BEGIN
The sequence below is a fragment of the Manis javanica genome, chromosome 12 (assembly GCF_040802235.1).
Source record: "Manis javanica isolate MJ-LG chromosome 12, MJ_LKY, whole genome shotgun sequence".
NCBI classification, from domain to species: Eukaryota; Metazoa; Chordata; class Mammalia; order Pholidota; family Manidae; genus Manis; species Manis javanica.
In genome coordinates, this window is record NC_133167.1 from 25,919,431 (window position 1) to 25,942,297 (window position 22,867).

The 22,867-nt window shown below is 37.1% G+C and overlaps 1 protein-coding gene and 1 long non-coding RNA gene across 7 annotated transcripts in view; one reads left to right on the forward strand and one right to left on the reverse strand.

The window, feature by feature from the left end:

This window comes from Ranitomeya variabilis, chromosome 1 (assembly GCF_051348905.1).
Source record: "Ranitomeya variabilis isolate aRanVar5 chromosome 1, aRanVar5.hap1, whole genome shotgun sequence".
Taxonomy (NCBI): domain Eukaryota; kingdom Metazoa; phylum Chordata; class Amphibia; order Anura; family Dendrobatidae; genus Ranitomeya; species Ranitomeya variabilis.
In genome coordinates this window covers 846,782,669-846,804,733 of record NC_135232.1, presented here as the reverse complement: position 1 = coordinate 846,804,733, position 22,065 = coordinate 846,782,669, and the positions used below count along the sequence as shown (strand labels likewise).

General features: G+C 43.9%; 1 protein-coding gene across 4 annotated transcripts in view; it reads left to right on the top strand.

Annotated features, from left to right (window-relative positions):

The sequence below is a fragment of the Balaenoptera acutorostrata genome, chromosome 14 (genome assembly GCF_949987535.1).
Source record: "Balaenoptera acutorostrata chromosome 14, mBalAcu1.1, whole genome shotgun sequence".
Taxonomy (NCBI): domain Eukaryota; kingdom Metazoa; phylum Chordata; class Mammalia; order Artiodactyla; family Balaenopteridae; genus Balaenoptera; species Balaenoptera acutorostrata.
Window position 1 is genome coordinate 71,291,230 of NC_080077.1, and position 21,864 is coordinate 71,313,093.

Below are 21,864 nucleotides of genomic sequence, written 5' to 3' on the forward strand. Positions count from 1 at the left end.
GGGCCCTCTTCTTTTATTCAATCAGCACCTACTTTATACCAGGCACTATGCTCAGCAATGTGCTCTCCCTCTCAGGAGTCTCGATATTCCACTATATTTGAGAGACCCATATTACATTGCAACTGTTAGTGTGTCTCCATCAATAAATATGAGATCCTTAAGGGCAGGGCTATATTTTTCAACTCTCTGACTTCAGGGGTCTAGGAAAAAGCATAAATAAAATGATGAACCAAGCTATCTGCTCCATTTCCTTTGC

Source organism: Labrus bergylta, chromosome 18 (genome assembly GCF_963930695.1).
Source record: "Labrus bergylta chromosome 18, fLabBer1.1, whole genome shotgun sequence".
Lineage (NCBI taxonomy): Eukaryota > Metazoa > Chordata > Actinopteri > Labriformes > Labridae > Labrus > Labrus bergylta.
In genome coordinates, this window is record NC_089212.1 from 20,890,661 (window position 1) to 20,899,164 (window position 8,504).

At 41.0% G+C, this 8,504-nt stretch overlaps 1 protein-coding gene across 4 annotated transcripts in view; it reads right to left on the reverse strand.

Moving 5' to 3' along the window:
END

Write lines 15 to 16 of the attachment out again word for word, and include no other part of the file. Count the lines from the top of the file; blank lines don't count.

Taxonomy (NCBI): domain Eukaryota; kingdom Metazoa; phylum Chordata; class Mammalia; order Artiodactyla; family Balaenopteridae; genus Balaenoptera; species Balaenoptera acutorostrata.
Window position 1 is genome coordinate 71,291,230 of NC_080077.1, and position 21,864 is coordinate 71,313,093.